The Thai army and police Monday arrested at least 21 migrants from Myanmar in the country's south, local media reported.
Among the migrants was a sick person who had not eaten food for the last few days, The Nation, a Bangkok-based daily, said.
The joint operation of Thai forces was carried out at a resort in Tambon Patong of Songkhla’s Hat Yai district in Southern Thailand, the report said.
They also arrested Pongpipat Suwanraksa, a local who was involved in trafficking of the migrants.
The investigations led Thai authorities to search a forest in Moo 1 village of the same area where they found 13 more Myanmar men and one woman.
“They looked tired and hungry. None of them had eaten in three days and some had fallen ill as a result,” it added.
Thailand has been mostly receiving displaced Rohingya population from Myanmar who flee state-led persecution from their country.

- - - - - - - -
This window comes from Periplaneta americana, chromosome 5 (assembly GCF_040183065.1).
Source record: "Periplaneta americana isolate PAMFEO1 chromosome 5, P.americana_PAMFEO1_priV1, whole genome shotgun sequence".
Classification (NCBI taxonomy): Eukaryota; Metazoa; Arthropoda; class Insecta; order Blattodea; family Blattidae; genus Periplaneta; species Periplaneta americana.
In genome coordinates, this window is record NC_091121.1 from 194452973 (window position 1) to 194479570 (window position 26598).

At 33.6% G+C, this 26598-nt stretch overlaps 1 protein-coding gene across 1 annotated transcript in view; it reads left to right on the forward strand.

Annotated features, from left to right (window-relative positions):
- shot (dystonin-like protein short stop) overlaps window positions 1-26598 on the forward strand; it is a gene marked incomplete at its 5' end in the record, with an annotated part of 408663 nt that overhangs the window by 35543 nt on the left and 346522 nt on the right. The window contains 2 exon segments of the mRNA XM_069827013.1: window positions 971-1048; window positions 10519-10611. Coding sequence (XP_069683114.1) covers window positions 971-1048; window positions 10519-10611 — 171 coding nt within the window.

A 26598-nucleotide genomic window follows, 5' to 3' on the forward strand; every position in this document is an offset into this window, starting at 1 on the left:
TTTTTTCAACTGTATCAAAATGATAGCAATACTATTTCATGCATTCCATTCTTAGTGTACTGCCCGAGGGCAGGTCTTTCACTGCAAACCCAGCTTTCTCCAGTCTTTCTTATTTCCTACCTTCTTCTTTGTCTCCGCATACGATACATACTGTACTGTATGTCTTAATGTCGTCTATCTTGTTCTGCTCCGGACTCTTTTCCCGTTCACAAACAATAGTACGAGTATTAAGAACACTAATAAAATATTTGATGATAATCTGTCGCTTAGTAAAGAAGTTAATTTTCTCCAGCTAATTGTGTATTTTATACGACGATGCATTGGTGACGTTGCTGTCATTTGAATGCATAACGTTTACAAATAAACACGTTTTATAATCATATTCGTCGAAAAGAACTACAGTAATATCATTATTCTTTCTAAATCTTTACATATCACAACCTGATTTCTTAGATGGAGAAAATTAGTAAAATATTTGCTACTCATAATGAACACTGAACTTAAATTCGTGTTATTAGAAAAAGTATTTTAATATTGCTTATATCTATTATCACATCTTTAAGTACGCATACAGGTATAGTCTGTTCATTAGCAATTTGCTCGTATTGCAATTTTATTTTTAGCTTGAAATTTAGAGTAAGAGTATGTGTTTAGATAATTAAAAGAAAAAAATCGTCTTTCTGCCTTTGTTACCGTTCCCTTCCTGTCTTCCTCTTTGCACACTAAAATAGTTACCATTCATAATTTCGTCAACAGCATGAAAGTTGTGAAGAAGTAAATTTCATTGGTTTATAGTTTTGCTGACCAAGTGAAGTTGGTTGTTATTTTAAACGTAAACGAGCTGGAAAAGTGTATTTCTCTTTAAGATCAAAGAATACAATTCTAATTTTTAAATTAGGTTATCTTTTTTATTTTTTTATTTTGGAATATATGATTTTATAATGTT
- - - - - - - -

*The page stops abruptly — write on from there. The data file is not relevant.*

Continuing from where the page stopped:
Ethnic Rohingya, who are mostly Muslims, cross over to Thailand in order to reach Muslim-majority Malaysia where they intend to live in peace and manage their livelihood.
Amnesty International has estimated that more than 750,000 Rohingya refugees, mostly women and children, fled Myanmar and crossed to Bangladesh after Myanmar forces launched a crackdown on the minority Muslim community in August 2017. The total number of persecuted Rohingya living in Bangladesh is greater than 1.1 million.
Since Aug. 25, 2017, nearly 24,000 Rohingya Muslims have been killed by Myanmar’s state forces, according to a report by the Ontario International Development Agency (OIDA).
More than 34,000 Rohingya were also thrown into fires, while over 114,000 others were beaten, said the report, titled "Forced Migration of Rohingya: The Untold Experience".
Some 18,000 Rohingya women and girls were raped by Myanmar’s army and police and over 115,000 Rohingya homes were burned down and 113,000 others vandalized, it added.
The UN has also documented mass gang rapes, killings – including of infants and young children – and brutal beatings and disappearances committed by Myanmar state forces.
In a report, UN investigators said such violations may have constituted crimes against humanity and genocidal intent./aa